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Category Archives for Musings

Dog Training in Everyday Activities

Since we have virtually no time for “real” dog training these days, I’ve taken to making even everyday things … like Lilly following me around as I attempt to keep the house somewhat in order … into a working thing. OK, maybe I’m just trying to make myself feel better, but Lilly seems to enjoy doing what I ask, even if she would do those things anyway.

For example, rather than just letting her follow me up and down the stairs as I do laundry. I ask her to SIT-STAY while I load the washer. I release her when it’s time to move. I ask her to SLOW when we go up the stairs together. I ask her to DOWN-STAY off the bed while I put on fresh sheets.

I reward these daily activities, just as if we were doing new training tasks, and I have to say that Lilly honestly responds like it is real work. And, we all know how much she loves to work.

So, even if it’s a simple HOP UP (where she settles on the bed), I ask her to do something as much as I can so that we can engage in a deeper human-canine communication than when she just follows me around hoping for a little interaction.

Her latest thing is bringing me sticks while I soak outside in the hot tub. She gets to play fetch. I get to relax … at the same time.

I really am trying to make more time to play and walk and work with her the few hours I have to myself each day. And, as I mentioned earlier, if a nap is what I need, then Lilly is absolutely invited.

I still feel like we’re in a deep hole, but we’re making the best of it.

A Good Dose of Snuggle Pup

On one of many nights I attempted to sleep somewhere other than where Tom was, I had the luxury of Lilly joining me. When either of us is sick, we use various bedrooms to avoid as much as possible passing the germs along. I had a doozy of a cold last week (clearly the stress wore me down), so I coughed, sneezed, and snorted my way through several nights. So, we let our poor neglected pups sleep loose (rather than in their crates), and Lilly picked me as her cuddling companion.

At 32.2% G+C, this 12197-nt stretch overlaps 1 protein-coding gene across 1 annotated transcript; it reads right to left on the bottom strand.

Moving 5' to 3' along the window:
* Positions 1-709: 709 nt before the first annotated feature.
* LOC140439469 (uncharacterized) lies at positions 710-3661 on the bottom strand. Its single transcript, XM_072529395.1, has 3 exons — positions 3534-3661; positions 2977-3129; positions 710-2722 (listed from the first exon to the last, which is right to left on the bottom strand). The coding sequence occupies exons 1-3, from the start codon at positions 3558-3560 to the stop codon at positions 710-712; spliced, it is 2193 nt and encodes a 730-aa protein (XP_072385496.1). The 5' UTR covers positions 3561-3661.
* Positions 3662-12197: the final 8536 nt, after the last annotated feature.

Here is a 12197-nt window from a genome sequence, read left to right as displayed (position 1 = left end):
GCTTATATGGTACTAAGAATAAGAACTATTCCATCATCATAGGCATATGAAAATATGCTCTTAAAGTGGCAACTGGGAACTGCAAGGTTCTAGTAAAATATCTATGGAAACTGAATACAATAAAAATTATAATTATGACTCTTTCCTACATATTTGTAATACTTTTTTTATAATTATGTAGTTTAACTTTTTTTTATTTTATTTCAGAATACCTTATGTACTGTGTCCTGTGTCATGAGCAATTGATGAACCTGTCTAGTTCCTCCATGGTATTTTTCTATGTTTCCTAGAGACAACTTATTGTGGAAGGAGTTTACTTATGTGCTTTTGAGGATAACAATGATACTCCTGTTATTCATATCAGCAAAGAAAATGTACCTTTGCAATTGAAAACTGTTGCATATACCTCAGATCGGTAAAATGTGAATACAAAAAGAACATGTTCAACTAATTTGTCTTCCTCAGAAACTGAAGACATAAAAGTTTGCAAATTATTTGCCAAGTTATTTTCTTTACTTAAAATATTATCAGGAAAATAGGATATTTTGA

At first, I thought it was because Tom put up the baby gate we use to keep the pups on the main level, but I learned in the morning she had started the night with him, but she picked me on her own.

I guess she knew I needed a little caretaking that night.

I wish I could say I slept, but I did enjoy hours and hours of just hanging out with my girl as she snoozed. I tried matching my breathing to hers, but even when asleep Lilly takes two breaths for each of mine … at least when I purposefully slow my pace to force my body to relax.

I composed something pretty neat in my head that night, but alas whatever prose I managed didn’t stick in my memory.

I wanted to tell you what I thought about, how we melded our hearts, what my sweet black-and-white girl meant to me in those dark moments, but I lost that narrative to fatigue and stress. Maybe some day it’ll come back to me.

Until then, just know that my sweet girl likely knows more than I do in these times of strife. She somehow knew her “place” was as close to me as PJs, covers and fur allow.

The Bunny Channel

Lilly has figured out that certain getting-dressed routines mean various things that may or may not involve her having any fun. The other day in my mad dash to get out of the house and deal with eldercare issues, I found her glued to one spot, just looking out the window. At first, I couldn’t figure out what she saw. When I realized a bunny had caught her attention, I figured a little border collie obsession wasn’t a bad thing for her with me being so busy.

I put a circle around the bunny, who seemed to be enjoying dropped bird seed from the feeder above.

Lilly didn’t bark. She didn’t squeal. She simply sat and watched … the entire time it took me to get ready to leave.

The Time I Met “Eddie” From the TV Show Frasier

Back in the mid-1990s, when I was on staff at the American Animal Hospital Association, I helped with logistics for the big annual veterinary conference. Think of it like throwing some 50 special events every day for thousands of your closest colleagues in a strange city for four straight days. It is exhausting. The exhibit hall was always one of big draws, with oodles of free schwag and other tantalizing things to get people into the various booths, where the oh-so-charming sales folks could work their magic. One year, I don’t remember which, and I’m too tired to look it up, one of the exhibit hall stars was Moose, the dog who played Eddie in the TV show Frasier.

For free, you could have a Polaroid taken with him. Sometimes he kissed people. Sometimes he held your hand.

I plopped down in a rare, spare moment. His handler cued him. Someone snapped the image. Done. On to the next thing, for both of us.